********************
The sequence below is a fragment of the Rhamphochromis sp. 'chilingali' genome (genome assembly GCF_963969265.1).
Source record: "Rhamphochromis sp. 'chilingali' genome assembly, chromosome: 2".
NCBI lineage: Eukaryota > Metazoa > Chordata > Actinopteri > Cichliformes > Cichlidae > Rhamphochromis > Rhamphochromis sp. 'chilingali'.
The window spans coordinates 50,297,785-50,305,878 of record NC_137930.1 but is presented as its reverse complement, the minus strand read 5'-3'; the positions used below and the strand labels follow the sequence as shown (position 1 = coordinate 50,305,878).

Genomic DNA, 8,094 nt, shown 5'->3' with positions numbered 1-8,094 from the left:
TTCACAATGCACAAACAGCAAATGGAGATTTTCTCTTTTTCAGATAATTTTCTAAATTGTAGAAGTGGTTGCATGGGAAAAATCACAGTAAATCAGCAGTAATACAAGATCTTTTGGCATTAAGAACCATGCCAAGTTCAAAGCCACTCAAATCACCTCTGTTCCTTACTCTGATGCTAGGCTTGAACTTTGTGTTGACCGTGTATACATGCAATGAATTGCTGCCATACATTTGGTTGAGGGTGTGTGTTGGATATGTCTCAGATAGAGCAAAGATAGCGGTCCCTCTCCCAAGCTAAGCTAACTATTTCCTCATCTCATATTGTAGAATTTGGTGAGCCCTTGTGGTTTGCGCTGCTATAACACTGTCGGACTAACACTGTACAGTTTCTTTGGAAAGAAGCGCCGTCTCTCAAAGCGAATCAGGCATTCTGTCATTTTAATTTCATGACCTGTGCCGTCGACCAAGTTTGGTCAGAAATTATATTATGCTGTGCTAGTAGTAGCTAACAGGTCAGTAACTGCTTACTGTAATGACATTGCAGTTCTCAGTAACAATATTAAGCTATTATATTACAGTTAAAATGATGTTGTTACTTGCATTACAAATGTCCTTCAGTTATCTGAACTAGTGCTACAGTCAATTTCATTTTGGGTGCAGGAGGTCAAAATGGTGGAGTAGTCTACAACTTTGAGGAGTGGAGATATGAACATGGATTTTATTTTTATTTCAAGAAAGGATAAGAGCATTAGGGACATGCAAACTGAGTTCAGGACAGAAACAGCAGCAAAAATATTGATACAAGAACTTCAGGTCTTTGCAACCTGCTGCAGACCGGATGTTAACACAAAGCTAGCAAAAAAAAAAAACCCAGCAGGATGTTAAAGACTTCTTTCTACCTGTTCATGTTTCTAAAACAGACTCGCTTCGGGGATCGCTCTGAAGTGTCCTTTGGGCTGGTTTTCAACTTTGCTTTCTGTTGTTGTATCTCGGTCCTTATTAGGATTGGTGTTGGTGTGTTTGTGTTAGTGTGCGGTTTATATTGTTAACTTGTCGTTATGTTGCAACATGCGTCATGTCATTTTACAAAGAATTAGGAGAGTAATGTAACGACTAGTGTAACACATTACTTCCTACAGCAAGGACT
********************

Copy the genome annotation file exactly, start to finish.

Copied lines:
The sequence below is a fragment of the Rhamphochromis sp. 'chilingali' genome (genome assembly GCF_963969265.1).
Source record: "Rhamphochromis sp. 'chilingali' genome assembly, chromosome: 2".
NCBI lineage: Eukaryota > Metazoa > Chordata > Actinopteri > Cichliformes > Cichlidae > Rhamphochromis > Rhamphochromis sp. 'chilingali'.
The window spans coordinates 50,297,785-50,305,878 of record NC_137930.1 but is presented as its reverse complement, the minus strand read 5'-3'; the positions used below and the strand labels follow the sequence as shown (position 1 = coordinate 50,305,878).

Genomic DNA, 8,094 nt, shown 5'->3' with positions numbered 1-8,094 from the left:
TTCACAATGCACAAACAGCAAATGGAGATTTTCTCTTTTTCAGATAATTTTCTAAATTGTAGAAGTGGTTGCATGGGAAAAATCACAGTAAATCAGCAGTAATACAAGATCTTTTGGCATTAAGAACCATGCCAAGTTCAAAGCCACTCAAATCACCTCTGTTCCTTACTCTGATGCTAGGCTTGAACTTTGTGTTGACCGTGTATACATGCAATGAATTGCTGCCATACATTTGGTTGAGGGTGTGTGTTGGATATGTCTCAGATAGAGCAAAGATAGCGGTCCCTCTCCCAAGCTAAGCTAACTATTTCCTCATCTCATATTGTAGAATTTGGTGAGCCCTTGTGGTTTGCGCTGCTATAACACTGTCGGACTAACACTGTACAGTTTCTTTGGAAAGAAGCGCCGTCTCTCAAAGCGAATCAGGCATTCTGTCATTTTAATTTCATGACCTGTGCCGTCGACCAAGTTTGGTCAGAAATTATATTATGCTGTGCTAGTAGTAGCTAACAGGTCAGTAACTGCTTACTGTAATGACATTGCAGTTCTCAGTAACAATATTAAGCTATTATATTACAGTTAAAATGATGTTGTTACTTGCATTACAAATGTCCTTCAGTTATCTGAACTAGTGCTACAGTCAATTTCATTTTGGGTGCAGGAGGTCAAAATGGTGGAGTAGTCTACAACTTTGAGGAGTGGAGATATGAACATGGATTTTATTTTTATTTCAAGAAAGGATAAGAGCATTAGGGACATGCAAACTGAGTTCAGGACAGAAACAGCAGCAAAAATATTGATACAAGAACTTCAGGTCTTTGCAACCTGCTGCAGACCGGATGTTAACACAAAGCTAGCAAAAAAAAAAAACCCAGCAGGATGTTAAAGACTTCTTTCTACCTGTTCATGTTTCTAAAACAGACTCGCTTCGGGGATCGCTCTGAAGTGTCCTTTGGGCTGGTTTTCAACTTTGCTTTCTGTTGTTGTATCTCGGTCCTTATTAGGATTGGTGTTGGTGTGTTTGTGTTAGTGTGCGGTTTATATTGTTAACTTGTCGTTATGTTGCAACATGCGTCATGTCATTTTACAAAGAATTAGGAGAGTAATGTAACGACTAGTGTAACACATTACTTCCTACAGCAAGGACT